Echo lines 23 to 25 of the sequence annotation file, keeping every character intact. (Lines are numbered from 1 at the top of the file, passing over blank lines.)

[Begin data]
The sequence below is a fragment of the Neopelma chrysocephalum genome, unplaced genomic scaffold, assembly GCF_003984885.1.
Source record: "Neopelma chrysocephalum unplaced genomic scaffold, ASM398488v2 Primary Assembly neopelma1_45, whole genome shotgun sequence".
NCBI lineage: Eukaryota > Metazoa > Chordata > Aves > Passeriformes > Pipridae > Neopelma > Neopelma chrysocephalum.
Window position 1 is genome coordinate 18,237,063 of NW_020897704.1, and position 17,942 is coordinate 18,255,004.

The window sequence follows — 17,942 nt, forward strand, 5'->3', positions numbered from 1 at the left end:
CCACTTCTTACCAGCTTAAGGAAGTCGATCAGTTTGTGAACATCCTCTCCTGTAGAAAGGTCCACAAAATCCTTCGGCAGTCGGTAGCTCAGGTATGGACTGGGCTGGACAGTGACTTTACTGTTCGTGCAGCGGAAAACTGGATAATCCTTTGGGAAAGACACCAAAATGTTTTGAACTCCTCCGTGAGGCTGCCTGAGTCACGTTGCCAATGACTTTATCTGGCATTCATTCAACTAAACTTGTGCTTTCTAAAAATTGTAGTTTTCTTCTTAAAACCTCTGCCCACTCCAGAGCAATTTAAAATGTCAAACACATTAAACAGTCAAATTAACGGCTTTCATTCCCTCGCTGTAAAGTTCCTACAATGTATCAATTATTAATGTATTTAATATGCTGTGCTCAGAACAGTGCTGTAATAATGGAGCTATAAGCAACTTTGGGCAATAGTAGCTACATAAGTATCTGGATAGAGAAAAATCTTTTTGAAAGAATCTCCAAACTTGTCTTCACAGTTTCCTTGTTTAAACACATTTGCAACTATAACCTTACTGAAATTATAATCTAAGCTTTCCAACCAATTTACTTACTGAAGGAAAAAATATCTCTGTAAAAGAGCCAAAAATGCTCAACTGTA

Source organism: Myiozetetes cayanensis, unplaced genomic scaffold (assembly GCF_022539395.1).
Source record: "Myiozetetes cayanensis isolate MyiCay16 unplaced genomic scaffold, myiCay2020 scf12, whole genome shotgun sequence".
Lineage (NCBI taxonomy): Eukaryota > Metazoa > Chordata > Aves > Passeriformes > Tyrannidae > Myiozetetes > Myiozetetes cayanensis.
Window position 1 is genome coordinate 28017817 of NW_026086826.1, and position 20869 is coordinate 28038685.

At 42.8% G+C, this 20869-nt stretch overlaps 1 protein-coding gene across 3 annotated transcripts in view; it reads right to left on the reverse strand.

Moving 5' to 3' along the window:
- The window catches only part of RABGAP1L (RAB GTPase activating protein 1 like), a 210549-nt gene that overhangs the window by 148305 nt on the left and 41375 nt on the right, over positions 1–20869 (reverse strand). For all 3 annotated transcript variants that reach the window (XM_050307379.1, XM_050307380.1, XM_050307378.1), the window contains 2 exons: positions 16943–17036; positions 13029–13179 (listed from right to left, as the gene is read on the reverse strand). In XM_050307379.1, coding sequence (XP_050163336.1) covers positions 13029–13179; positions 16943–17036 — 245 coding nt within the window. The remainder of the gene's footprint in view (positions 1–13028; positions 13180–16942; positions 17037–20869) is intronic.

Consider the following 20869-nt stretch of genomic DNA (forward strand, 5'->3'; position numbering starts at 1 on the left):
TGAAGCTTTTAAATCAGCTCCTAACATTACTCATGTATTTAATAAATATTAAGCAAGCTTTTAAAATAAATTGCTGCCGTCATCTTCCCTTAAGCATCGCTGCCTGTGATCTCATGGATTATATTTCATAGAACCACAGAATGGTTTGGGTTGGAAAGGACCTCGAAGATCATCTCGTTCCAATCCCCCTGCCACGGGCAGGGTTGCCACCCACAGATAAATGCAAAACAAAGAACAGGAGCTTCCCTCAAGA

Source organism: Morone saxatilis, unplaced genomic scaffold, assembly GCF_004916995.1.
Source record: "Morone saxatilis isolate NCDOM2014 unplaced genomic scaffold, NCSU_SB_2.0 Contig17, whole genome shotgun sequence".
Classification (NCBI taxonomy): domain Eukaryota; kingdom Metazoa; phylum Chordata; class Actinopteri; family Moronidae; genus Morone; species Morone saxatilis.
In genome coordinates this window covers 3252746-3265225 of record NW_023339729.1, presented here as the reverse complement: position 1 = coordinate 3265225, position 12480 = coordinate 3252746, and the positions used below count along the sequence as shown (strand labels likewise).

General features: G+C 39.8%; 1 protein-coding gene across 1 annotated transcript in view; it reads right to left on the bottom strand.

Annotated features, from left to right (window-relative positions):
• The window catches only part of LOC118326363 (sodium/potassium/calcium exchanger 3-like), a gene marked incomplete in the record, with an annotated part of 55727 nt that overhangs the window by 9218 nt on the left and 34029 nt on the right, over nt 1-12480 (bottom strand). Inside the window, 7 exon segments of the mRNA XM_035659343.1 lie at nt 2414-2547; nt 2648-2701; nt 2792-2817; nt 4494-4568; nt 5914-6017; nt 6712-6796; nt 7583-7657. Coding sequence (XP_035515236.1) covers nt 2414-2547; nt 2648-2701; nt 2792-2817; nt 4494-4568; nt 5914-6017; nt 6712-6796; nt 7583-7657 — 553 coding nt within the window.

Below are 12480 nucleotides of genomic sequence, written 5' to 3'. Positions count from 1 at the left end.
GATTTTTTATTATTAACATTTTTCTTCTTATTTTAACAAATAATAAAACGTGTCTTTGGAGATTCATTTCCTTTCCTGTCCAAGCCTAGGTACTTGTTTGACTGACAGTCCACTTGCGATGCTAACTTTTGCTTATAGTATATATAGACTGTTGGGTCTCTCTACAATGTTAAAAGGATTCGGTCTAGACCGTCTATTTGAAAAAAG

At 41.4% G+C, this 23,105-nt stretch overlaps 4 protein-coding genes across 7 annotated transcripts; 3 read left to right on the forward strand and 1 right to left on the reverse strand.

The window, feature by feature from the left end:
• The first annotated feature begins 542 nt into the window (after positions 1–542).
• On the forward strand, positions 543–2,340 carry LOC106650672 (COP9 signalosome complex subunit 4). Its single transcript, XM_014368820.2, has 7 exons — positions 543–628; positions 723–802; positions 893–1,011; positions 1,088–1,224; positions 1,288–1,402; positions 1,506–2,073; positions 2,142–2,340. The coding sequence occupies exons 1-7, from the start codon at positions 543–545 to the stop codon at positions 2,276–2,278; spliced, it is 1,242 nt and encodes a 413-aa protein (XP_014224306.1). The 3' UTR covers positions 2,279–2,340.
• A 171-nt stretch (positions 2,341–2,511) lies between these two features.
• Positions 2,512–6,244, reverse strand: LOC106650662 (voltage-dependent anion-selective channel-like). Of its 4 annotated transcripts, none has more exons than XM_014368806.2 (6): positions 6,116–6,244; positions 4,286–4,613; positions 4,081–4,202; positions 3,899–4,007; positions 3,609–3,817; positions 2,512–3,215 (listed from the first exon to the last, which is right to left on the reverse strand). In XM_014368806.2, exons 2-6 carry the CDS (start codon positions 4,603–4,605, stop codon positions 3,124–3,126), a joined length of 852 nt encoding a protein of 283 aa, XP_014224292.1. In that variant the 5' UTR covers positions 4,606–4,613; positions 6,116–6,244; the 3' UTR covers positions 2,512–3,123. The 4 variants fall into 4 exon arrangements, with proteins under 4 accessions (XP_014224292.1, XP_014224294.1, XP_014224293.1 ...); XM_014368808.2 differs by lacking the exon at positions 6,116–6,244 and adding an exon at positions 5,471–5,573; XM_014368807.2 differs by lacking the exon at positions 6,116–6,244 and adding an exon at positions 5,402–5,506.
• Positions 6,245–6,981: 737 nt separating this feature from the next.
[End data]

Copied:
Below are 12480 nucleotides of genomic sequence, written 5' to 3'. Positions count from 1 at the left end.
GATTTTTTATTATTAACATTTTTCTTCTTATTTTAACAAATAATAAAACGTGTCTTTGGAGATTCATTTCCTTTCCTGTCCAAGCCTAGGTACTTGTTTGACTGACAGTCCACTTGCGATGCTAACTTTTGCTTATAGTATATATAGACTGTTGGGTCTCTCTACAATGTTAAAAGGATTCGGTCTAGACCGTCTATTTGAAAAAAG

At 41.4% G+C, this 23,105-nt stretch overlaps 4 protein-coding genes across 7 annotated transcripts; 3 read left to right on the forward strand and 1 right to left on the reverse strand.